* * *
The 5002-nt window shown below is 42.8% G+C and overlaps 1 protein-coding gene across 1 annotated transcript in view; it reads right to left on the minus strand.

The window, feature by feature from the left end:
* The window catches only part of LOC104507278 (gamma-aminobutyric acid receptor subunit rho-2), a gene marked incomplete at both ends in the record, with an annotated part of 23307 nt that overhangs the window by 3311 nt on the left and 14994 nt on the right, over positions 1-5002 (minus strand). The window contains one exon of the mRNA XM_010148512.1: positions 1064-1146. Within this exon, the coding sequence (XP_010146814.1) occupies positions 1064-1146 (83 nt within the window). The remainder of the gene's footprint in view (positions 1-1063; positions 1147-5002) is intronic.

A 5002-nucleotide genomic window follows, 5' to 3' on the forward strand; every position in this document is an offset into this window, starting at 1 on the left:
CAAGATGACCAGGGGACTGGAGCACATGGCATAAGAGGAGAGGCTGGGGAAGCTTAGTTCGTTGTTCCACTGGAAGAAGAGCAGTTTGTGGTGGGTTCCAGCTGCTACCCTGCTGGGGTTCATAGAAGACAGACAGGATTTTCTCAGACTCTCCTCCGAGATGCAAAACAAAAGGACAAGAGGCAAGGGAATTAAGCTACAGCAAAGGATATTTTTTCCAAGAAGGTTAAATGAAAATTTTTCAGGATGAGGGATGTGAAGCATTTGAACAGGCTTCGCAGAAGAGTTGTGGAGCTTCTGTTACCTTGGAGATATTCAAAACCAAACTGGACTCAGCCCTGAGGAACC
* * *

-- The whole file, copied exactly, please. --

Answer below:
The 5002-nt window shown below is 42.8% G+C and overlaps 1 protein-coding gene across 1 annotated transcript in view; it reads right to left on the minus strand.

The window, feature by feature from the left end:
* The window catches only part of LOC104507278 (gamma-aminobutyric acid receptor subunit rho-2), a gene marked incomplete at both ends in the record, with an annotated part of 23307 nt that overhangs the window by 3311 nt on the left and 14994 nt on the right, over positions 1-5002 (minus strand). The window contains one exon of the mRNA XM_010148512.1: positions 1064-1146. Within this exon, the coding sequence (XP_010146814.1) occupies positions 1064-1146 (83 nt within the window). The remainder of the gene's footprint in view (positions 1-1063; positions 1147-5002) is intronic.

A 5002-nucleotide genomic window follows, 5' to 3' on the forward strand; every position in this document is an offset into this window, starting at 1 on the left:
CAAGATGACCAGGGGACTGGAGCACATGGCATAAGAGGAGAGGCTGGGGAAGCTTAGTTCGTTGTTCCACTGGAAGAAGAGCAGTTTGTGGTGGGTTCCAGCTGCTACCCTGCTGGGGTTCATAGAAGACAGACAGGATTTTCTCAGACTCTCCTCCGAGATGCAAAACAAAAGGACAAGAGGCAAGGGAATTAAGCTACAGCAAAGGATATTTTTTCCAAGAAGGTTAAATGAAAATTTTTCAGGATGAGGGATGTGAAGCATTTGAACAGGCTTCGCAGAAGAGTTGTGGAGCTTCTGTTACCTTGGAGATATTCAAAACCAAACTGGACTCAGCCCTGAGGAACC